Not at all, Ross is a great friend who turned up at rehearsals and now is busy playing with his other project, THE SPEAKERS CORNER QUARTET. We made no active decision to get a flute player, he just started hanging around, and it sounded brilliant, he’s a real force of nature that lad. He’s way too good for us, he knows Pythagorean scales and can play under water backwards. It is really hard to fill the gap when he is not there though. I’m not the most confident of guitarists and quite like hiding at the back with my head down getting on with it, and it was easy to hide behind Ross. He provides a real focus point live, and without him at first we were just exposed as a basic guitar band, but it made us kick up a gear. I’ve had to try and turn into a lead guitarist, and take some of his improvisational style and constantly reinvent parts every gig.

I must point out that my poor old Telecaster was a stop gap guitar, I’ve given it back to my dad. My main guitar was my old 67 Firebird III that has the best neck pickup ever, but that does not like being in a car or actually being played at all, and I want to take this opportunity to apologise to everyone concerned for the 3 years of out-of-tune gigs that wonderful guitar provided. I tried putting the Firebird pickups in the tele, but it sounded rubbish, I think its got something to with the placement of the neck pickup in relation to the 12th fret of the Gibson, or some voodoo like that. Its all changed since I found this Strat though…

4. Where in god’s name did you learn to play such blistering leads and bluesy slide?

I’m flattered, that’s the first compliment I’ve ever had from someone who isn’t a family member, unless its sarcasm? Are you not getting confused with Jack?! I actually find playing guitar very hard and very painful, I actually don’t know what I’m doing. My Dad taught me to play when I was 5, but only one chord for the first year, he taught me how to hammer on and do a staccato rhythm before I learnt chords, so I would just sit and chug away on an E chord. He never used a pick, but gave me a bit of cardboard, this soon wore away so I learnt to use the back of my fingernail. At this time I didn’t know why you played guitar, it was just something my dad did, so I developed this odd way of playing that has either provided me with a different thing to others, or has hampered me in terms of developing. I get stuck in ruts, and try to overcome technical inability with nervous energy. I really don’t like performing, I feel like such a fraud stood on stage, and I get incredibly nervous, so I end up getting over it by grasping it and almost have to will the notes out of the guitar, I think this sometimes translates and other times sounds like a bit of racket.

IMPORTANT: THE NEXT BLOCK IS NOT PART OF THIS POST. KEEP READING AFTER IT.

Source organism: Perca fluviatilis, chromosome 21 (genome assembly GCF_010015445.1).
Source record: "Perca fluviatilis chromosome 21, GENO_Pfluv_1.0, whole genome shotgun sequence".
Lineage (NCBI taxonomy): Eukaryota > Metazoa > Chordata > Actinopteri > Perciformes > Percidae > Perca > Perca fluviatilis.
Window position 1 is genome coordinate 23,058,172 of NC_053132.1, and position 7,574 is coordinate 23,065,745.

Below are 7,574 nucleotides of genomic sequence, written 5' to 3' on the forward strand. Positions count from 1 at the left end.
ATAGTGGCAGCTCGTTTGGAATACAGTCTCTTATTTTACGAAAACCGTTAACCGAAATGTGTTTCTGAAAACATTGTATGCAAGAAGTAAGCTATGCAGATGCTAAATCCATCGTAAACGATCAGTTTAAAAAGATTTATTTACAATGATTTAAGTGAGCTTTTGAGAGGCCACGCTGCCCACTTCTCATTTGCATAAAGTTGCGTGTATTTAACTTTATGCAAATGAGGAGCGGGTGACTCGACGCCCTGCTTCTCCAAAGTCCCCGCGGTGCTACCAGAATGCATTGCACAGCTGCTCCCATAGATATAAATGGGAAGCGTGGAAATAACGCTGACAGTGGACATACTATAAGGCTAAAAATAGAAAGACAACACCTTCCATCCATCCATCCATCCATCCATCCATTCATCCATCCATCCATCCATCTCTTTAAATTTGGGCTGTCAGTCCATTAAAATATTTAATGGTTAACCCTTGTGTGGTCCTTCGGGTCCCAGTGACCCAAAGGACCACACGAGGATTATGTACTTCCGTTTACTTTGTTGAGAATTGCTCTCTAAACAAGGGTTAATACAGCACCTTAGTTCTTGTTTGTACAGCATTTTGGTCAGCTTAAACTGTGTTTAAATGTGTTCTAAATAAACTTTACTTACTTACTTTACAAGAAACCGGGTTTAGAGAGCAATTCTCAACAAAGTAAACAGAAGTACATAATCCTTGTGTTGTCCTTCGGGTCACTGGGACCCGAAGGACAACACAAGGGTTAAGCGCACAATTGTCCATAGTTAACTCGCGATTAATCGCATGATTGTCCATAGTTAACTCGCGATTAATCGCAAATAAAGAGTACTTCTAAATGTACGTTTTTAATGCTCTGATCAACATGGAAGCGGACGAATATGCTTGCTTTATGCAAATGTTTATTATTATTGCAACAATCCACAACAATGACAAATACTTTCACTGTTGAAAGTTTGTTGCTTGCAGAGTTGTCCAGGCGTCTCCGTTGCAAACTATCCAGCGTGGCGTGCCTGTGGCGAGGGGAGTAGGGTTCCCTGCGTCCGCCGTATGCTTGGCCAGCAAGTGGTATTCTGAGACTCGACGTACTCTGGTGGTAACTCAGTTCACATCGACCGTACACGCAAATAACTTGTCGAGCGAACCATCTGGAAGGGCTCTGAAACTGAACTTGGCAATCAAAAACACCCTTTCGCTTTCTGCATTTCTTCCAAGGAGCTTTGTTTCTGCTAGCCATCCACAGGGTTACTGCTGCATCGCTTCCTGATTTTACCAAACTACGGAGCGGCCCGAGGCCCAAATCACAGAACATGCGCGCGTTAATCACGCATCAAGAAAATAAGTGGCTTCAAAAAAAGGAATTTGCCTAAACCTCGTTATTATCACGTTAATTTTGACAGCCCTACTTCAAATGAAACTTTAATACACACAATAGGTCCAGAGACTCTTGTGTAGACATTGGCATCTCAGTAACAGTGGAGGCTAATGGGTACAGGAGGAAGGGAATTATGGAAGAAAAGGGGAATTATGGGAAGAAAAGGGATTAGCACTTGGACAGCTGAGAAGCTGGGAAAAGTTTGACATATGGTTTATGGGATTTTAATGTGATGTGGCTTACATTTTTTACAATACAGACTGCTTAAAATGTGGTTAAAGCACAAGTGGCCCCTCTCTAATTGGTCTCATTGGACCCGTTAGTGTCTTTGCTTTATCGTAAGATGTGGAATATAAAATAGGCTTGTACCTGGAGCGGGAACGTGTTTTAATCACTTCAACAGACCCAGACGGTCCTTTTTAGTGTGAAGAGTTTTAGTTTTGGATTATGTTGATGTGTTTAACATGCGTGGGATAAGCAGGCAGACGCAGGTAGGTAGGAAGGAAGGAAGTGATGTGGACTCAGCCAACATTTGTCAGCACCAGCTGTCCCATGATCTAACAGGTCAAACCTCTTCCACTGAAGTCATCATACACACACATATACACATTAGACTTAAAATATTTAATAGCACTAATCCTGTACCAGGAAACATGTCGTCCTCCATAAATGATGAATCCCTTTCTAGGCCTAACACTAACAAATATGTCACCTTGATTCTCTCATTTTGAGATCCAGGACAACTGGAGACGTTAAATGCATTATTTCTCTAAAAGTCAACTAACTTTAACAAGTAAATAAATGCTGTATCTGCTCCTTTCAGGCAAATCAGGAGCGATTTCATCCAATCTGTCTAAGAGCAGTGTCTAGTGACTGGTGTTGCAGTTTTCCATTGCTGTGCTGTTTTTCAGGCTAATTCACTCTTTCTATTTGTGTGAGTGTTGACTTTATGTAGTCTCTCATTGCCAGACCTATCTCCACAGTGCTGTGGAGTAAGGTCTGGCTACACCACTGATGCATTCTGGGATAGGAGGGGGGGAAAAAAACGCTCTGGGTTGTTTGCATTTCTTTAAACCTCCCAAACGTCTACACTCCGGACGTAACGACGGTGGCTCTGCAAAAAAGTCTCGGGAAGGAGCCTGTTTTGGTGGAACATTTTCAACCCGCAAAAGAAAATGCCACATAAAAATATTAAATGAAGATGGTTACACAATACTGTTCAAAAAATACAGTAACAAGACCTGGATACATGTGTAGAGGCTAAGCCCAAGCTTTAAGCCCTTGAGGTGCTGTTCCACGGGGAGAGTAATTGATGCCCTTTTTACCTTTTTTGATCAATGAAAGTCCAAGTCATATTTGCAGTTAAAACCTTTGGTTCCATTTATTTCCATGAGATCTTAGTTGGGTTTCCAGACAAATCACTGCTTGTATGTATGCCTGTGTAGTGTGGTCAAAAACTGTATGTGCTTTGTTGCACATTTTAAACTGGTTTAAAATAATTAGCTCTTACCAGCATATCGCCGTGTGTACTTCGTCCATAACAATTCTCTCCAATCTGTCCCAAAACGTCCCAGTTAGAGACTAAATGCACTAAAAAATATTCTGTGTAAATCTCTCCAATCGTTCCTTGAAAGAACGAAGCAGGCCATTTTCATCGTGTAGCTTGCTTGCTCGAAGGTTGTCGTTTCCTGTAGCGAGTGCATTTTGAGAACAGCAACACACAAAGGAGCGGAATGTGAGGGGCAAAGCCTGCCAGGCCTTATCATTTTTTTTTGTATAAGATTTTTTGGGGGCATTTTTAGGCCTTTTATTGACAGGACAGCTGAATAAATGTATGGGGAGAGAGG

My favourite guitarists are people like Richard Thompson and Neil Young, they manage to turn mistakes around and I think that’s what I’m ok at. I like playing acoustic and play really softly, but with an electric I feel like I’m bending bits of barbed wire. Without a pick you get lots of subtle sounds with your fingers and nails but you don’t get the clarity that a pick provides. My index finger is more trebly, whereas my middle finger is used for chords, and I occasionally I play with two fingers and a thumb. Through a squashy valve amp on full its amazing the sounds you can get. I think me and Jack compliment each other, he can do all that technical stuff and play in a very clear, melodic and articulate way, whereas I tend to play more percussively. I’m better live, but can’t record for toffee, I can’t play the same thing twice and have to push myself very hard to get it right, and I’m never happy with what I’ve done.